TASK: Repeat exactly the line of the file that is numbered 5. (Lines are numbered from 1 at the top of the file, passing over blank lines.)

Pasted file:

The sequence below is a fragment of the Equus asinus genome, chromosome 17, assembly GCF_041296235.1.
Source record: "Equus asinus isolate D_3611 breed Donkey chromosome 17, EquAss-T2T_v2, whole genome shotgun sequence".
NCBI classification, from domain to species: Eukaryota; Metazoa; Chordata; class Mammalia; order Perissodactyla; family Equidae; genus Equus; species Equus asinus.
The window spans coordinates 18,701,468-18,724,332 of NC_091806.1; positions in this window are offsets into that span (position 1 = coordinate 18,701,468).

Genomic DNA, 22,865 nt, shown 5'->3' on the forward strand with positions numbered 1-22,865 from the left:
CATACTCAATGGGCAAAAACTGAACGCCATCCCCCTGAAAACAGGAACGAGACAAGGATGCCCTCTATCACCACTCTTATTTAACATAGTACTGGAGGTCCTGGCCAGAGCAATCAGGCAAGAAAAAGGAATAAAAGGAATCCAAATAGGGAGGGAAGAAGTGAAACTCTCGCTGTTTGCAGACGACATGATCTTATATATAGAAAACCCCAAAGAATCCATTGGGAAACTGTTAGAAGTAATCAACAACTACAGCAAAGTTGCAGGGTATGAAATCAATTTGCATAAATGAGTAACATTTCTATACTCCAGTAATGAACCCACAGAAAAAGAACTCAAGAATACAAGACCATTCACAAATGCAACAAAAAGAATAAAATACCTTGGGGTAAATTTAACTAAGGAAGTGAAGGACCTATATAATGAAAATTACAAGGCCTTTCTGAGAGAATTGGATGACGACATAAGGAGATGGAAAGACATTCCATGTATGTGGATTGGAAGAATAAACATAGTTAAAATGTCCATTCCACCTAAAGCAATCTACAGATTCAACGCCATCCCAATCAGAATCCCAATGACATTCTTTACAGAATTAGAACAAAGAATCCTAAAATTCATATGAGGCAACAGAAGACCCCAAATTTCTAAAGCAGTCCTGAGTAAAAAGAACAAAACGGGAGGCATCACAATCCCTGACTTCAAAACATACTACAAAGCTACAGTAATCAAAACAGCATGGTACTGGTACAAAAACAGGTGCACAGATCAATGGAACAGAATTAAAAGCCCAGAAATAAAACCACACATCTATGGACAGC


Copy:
Genomic DNA, 22,865 nt, shown 5'->3' on the forward strand with positions numbered 1-22,865 from the left: